But the record’s clear: John McCain has voted with George Bush 90 percent of the time. Sen. McCain likes to talk about judgment, but really, what does it say about your judgment when you think George Bush has been right more than 90 percent of the time?
I don’t know about you, but I’m not ready to take a 10 percent chance on change. The truth is, on issue after issue that would make a difference in your lives — on health care and education and the economy — Sen. McCain has been anything but independent. Now, I don’t believe that Sen. McCain doesn’t care what’s going on in the lives of Americans. I just think he doesn’t know. Why else would he define middle class as someone making under 5 million dollars a year?
I don’t know what kind of lives John McCain thinks that celebrities lead, but this has been mine. These are my heroes. Theirs are the stories that shaped me. And it is on their behalf that I intend to win this election and keep our promise alive as president of the United States.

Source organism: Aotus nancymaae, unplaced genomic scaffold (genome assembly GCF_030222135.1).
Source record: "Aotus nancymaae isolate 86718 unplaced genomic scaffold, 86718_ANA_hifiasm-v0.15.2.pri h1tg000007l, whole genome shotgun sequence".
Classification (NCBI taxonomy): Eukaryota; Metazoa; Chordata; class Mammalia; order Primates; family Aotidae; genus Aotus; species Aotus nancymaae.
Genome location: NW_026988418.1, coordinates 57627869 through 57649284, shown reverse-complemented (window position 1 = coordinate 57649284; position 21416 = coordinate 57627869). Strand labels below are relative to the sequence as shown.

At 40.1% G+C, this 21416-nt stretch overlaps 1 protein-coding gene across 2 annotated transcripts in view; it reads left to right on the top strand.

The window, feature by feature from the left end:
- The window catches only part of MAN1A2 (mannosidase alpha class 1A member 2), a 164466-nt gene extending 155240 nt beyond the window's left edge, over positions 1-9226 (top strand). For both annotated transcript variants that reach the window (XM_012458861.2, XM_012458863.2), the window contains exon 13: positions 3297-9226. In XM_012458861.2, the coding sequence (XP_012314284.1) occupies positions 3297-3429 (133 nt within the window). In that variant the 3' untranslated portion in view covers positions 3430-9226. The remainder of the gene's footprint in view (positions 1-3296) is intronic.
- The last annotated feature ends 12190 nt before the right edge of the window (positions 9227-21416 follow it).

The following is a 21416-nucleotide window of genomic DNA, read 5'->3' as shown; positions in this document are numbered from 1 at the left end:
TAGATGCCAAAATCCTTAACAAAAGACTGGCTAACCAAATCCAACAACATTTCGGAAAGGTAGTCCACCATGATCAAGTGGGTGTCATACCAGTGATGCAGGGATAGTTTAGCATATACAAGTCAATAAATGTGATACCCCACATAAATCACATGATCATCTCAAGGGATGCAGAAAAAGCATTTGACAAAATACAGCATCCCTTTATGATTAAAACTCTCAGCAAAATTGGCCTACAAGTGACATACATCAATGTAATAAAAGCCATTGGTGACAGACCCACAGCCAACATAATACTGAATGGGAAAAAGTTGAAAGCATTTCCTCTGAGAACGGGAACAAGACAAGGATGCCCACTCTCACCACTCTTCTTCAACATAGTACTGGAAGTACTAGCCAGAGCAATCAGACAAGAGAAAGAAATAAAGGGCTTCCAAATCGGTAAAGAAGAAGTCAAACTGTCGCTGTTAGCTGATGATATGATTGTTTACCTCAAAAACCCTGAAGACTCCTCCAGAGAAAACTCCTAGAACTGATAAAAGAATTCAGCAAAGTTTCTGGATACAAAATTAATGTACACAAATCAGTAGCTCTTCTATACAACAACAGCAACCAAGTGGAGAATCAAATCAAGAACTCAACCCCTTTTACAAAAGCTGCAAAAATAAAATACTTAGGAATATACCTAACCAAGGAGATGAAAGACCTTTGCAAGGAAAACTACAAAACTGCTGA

Washington’s been talking about our oil addiction for the last 30 years, and John McCain has been there for 26 of them. In that time, he’s said no to higher fuel-efficiency standards for cars, no to investments in renewable energy, no to renewable fuels. And today, we import triple the amount of oil as the day that Sen. McCain took office.
When John McCain said we could just “muddle through” in Afghanistan, I argued for more resources and more troops to finish the fight against the terrorists who actually attacked us on 9/11 and made clear that we must take out Osama bin Laden and his lieutenants if we have them in our sights. John McCain likes to say that he’ll follow bin Laden to the gates of hell — but he won’t even go to the cave where he lives.
These are the policies I will pursue. And in the weeks ahead, I look forward to debating them with John McCain. But what I will not do is suggest that the senator takes his positions for political purposes. Because one of the things that we have to change in our politics is the idea that people cannot disagree without challenging each other’s character and patriotism.